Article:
You Credit Score- How's Your FICO?
Since our world is so automated, it's probably not that surprising that your creditworthiness comes down to one number.
The years of paying your various bills: your mortgage, car payments, and credit card bills can be analyzed, sliced, diced, spindled and mutilated into a single indicator of whether you're likely to meet your future obligations.
Experian, TransUnion, and Equifax, the three major credit agencies, each have their own proprietary formula for building your credit score. Fair Isaac and Cooriginally developed this score. .
While Experian still calls its score "FICO", TransUnion calls its score "Beacon" and Equifax uses "Empirica." While these methods vary, each agency uses the following to determine your credit score:
- Your Credit History - Have you had credit for years, or for a short time?
- Late Payments - Do you pay your bills on time?
- Credit Card Balances - How many accounts do you have? How much do you owe?
- Requests for Credit - How many times have you had your credit checked for a loan?
These factors are assigned weights based on the formula being used. The result is one number. Credit scores range from 300 to 800. Higher is always better. Most home buyers probably find their scores above 620.
Not just for qualifying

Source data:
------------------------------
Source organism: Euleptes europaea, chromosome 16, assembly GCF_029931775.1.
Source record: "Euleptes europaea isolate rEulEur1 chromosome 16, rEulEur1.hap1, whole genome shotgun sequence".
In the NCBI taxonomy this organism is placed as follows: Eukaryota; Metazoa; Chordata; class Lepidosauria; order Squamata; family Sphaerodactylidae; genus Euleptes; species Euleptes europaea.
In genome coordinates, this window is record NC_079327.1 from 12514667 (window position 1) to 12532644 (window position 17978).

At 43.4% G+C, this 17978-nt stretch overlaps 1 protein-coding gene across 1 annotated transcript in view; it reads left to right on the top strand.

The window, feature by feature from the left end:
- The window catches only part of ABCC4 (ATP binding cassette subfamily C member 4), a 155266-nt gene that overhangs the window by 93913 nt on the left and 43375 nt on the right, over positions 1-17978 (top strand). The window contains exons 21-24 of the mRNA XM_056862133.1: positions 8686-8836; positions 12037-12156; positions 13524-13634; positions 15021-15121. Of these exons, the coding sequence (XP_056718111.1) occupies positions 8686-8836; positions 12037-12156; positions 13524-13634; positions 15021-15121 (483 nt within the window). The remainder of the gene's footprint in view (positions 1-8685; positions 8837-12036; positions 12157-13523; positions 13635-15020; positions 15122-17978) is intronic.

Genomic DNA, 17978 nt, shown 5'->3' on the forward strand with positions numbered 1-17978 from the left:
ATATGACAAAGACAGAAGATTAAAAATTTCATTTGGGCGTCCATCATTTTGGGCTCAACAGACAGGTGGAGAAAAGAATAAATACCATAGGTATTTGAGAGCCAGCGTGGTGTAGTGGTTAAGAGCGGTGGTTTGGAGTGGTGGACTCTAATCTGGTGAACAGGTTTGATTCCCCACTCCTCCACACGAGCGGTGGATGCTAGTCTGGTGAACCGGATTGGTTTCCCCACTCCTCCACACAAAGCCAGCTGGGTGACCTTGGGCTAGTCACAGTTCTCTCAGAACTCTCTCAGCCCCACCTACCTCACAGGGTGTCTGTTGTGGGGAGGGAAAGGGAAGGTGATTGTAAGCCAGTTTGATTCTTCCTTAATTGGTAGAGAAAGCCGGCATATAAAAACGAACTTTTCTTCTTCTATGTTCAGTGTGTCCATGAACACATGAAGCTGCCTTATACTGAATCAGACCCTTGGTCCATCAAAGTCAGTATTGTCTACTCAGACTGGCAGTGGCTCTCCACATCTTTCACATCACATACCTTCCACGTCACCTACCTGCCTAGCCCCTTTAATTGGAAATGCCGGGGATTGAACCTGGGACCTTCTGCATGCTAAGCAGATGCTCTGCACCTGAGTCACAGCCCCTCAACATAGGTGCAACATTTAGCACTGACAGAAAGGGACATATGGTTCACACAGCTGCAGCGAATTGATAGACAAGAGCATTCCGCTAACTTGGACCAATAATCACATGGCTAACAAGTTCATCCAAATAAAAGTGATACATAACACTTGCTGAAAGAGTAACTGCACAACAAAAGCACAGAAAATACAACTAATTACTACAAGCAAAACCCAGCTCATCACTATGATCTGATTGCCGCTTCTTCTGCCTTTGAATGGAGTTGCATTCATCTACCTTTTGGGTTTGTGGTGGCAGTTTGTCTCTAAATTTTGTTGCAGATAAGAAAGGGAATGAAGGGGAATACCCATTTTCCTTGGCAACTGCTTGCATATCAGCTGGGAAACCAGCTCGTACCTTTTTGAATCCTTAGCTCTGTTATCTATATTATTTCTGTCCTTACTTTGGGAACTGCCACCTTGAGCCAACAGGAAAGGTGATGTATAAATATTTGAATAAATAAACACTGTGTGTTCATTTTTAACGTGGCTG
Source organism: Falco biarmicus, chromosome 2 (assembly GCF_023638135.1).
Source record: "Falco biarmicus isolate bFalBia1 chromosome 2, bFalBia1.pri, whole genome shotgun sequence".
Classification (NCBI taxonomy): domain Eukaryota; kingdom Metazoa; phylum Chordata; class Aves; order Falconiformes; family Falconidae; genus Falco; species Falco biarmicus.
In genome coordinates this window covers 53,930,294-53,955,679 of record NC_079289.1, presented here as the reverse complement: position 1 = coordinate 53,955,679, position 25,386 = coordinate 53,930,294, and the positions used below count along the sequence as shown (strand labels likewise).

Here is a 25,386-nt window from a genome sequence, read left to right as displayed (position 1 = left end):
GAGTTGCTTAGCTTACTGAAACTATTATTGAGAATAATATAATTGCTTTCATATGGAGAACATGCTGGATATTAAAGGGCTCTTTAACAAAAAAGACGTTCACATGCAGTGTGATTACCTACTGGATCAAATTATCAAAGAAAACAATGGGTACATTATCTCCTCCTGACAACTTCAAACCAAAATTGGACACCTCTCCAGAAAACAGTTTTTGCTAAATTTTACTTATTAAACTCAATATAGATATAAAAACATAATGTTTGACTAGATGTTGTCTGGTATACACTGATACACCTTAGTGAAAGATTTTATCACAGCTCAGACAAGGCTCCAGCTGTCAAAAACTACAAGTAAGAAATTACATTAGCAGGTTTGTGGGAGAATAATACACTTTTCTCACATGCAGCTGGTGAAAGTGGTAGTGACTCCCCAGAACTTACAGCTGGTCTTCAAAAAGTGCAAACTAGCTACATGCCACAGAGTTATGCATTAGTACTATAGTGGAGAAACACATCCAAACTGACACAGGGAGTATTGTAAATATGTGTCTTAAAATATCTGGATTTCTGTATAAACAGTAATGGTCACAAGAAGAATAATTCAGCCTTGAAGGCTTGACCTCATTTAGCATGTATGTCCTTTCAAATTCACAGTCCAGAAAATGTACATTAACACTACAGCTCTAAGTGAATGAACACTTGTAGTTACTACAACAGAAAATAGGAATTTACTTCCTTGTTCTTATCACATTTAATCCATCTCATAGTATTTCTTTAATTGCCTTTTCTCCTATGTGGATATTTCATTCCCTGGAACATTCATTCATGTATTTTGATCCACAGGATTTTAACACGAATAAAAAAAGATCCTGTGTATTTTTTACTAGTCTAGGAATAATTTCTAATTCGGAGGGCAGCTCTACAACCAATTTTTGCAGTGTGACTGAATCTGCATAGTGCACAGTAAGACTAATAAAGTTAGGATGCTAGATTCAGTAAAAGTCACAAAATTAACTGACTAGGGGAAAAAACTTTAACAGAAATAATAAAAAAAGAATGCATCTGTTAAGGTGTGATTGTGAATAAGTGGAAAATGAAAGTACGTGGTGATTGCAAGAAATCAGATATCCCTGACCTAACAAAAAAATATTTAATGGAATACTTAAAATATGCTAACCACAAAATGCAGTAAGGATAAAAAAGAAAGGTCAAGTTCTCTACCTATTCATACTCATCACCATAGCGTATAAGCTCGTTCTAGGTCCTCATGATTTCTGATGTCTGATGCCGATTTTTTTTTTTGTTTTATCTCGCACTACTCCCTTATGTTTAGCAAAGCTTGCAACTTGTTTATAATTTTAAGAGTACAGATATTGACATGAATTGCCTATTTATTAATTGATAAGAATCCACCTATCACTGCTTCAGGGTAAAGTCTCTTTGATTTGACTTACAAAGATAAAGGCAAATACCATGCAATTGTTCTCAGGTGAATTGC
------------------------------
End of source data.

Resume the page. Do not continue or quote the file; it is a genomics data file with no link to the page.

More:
FICO scores affect more than your ability to get a loan. They also affect your interest rate. Lenders give lower interest rates to individuals with higher scores.
Can I improve my credit score?
What can you do about your FICO score? Unfortunately, not much. Despite what you hear from "credit repair" companies, the FICO score is calculated from your lifelong credit history, so it's not possible to raise it significantly in the short term. (Of course you must have incorrect items removed from your credit report.)
Getting your credit score
Before you can improve your score, you have to get your score and make certain that the reports from each agency are correct. Fair Isaac, the company that invented the original FICO credit score, sells credit scores on myFICO.com. It's inexpensive, fast, and easy to get your credit score along with reports from all three credit reporting agencies. They also provide helpful information and online tools that help you analyze what actions might have the greatest impact on your FICO score.
You can get a federally-mandated free credit report once a year from the three major agencies when you visit AnnualCreditReport.com. While this report does not include a free credit score, the cost to "upgrade" your report to include a credit score is very reasonable.
Now that you have all the facts, you'll be a more informed consumer and you'll be better positioned to get the most favorable mortgage.
Curious about your FICO score? Give us a call at (321) 777-7277.